Are you ready to pay off your debt but have no clue where to start? Read the first post in my series about paying off your debt, then read through this series until you get to this post, our sixth in the series.
I bet you’re excited about the money you’ve been saving by paying attention to the little things and you’ve been wanting to know what you’re supposed to do with it. Well, today’s your lucky day, because what you need to do with the money you’re saving is to set up a small emergency fund BEFORE you start paying off your debt.
It might seem counter-intuitive to put money in a bank account that earns less than 1% interest when you’re paying even more interest on your debt, but it makes perfect sense based on the mindset you’ve been adopting throughout this series. The goal is to completely change your life and pay off your debt for good. Having a small emergency fund gives you a much better chance of making that a reality.
Why You Need A Small Emergency Fund
Our goal is to completely destroy any consumer debt you have while never incurring any additional consumer debt. With that in mind, does it make sense to have no funds available for unexpected emergencies? If an emergency pops up that you have to pay for immediately and you’ve spent every penny you have paying off your debt, how would you pay for that emergency? You’d have to incur more debt to pay for your emergency and that’s exactly what we want to never happen again.
You might want to argue that it doesn’t matter if you incur just a little bit more debt for the emergency because in the end, you’ll still pay less in interest by not having an emergency fund. That may be true for the most dedicated debt destroyers, but for the majority of people you’d probably be wrong. Why? Because paying for your emergency with more debt breaks all of the good habits you’ve practiced since swearing off consumer debt for good.
Once you break out the credit card just one time to pay for your emergency, you remember how it feels to swipe the card and not have to immediately pay for the purchase you just made. This is dangerous territory for anyone who has gotten into serious debt. You don’t want to take any chance of relapsing into your old consumer debt incurring ways.
The small emergency fund will allow you to pay for most emergencies with cash. This will keep you from breaking out the credit cards and it will prevent you from taking the chance of relapsing into debt incurring bad habits. What happens when you use some of the emergency money? Simply pause your extra debt payments and rebuild the emergency fund to your desired amount. Which brings up a great question. How big should your small emergency fund be?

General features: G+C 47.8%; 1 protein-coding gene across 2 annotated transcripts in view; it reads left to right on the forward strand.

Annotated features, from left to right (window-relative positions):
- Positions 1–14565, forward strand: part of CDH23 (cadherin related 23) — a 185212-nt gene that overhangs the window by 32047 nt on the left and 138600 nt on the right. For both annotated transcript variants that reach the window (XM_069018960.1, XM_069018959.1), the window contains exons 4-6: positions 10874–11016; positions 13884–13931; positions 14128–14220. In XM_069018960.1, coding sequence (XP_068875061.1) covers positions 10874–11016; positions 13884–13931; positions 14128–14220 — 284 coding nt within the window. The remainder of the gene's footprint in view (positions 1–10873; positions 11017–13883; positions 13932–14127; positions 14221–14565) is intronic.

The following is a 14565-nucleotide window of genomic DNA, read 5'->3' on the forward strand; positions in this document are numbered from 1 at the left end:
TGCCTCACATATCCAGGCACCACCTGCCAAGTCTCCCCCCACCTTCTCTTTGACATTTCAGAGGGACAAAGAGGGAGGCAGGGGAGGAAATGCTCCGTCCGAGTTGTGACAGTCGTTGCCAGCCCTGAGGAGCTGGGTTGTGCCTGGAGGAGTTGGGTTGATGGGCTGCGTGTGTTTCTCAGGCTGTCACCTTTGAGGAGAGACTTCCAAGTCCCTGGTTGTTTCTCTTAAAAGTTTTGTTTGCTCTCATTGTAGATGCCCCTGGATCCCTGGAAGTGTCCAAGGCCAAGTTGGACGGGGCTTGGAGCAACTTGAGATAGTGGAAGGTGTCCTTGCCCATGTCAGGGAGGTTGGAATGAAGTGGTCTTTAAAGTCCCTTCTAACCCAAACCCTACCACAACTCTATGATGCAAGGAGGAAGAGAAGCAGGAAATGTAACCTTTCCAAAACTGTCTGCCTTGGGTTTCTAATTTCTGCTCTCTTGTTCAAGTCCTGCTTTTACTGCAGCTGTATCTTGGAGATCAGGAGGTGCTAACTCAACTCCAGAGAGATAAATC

How Much Is A Small Emergency Fund?
The amount of your emergency fund should be specific to your personal situation. Some people with very few expenses could probably get by with an emergency fund as small as $500. If you have a more average budget, I’d probably go for about $1,000 to $1,500 on the high end. Of course, if you’re seriously worried about debt relapse, the absolute most I’d recommend is one month’s worth of expenses.
The key when deciding on the amount of your emergency fund lies in how expensive some of unexpected items would be for you. If you got into a car accident, what is your auto insurance deductible? If you had a medical emergency, what is your health insurance deductible? If you have a car that’s slowly biting the dust, how much do you think it’d cost to get your car running again? Try to think of the possible emergencies that would prevent you from your goal of never going into more consumer debt again and choose an appropriate sized emergency fund.
Just remember, only choose a number big enough to get by. You don’t want a ton of money sitting in cash only earning 1% or less when you have credit card debt interest racking up at 20% or more. You don’t need to have an emergency fund large enough to cover big emergencies like job loss yet, because if something that large happened you’d have much bigger problems than trying to pay off your debt as fast as possible. Once you’ve paid off your consumer debt you can work on building your emergency fund to a larger level to cover these types of emergencies.
Don’t Use Your Emergency Fund For Fake Emergencies
One last note about the small emergency fund you’ll be building. Don’t use it for fake emergencies. Doing so is just as bad as incurring more consumer debt. Finding a great deal on a vacation or an item you’ve been wanting forever is not an emergency.
An emergency is only something that threatens your life, your health, or your wealth. A broken down car that can’t get you to your job threatens your wealth. A car with a broken air conditioning system doesn’t. Know the difference and don’t use your emergency fund on fake emergencies.
The next step in your debt pay off journey is to learn about the different debt pay off methods. We’ll start with the debt snowball method.
Are you already on your way to completing your E-fund? How much will you keep in it? Have you ever had to use your emergency money? I want to know all about you and your adventures on building your cash stash. Leave a comment down below!
Picture by: 401(k) 2013 Text added by: Lance Cothern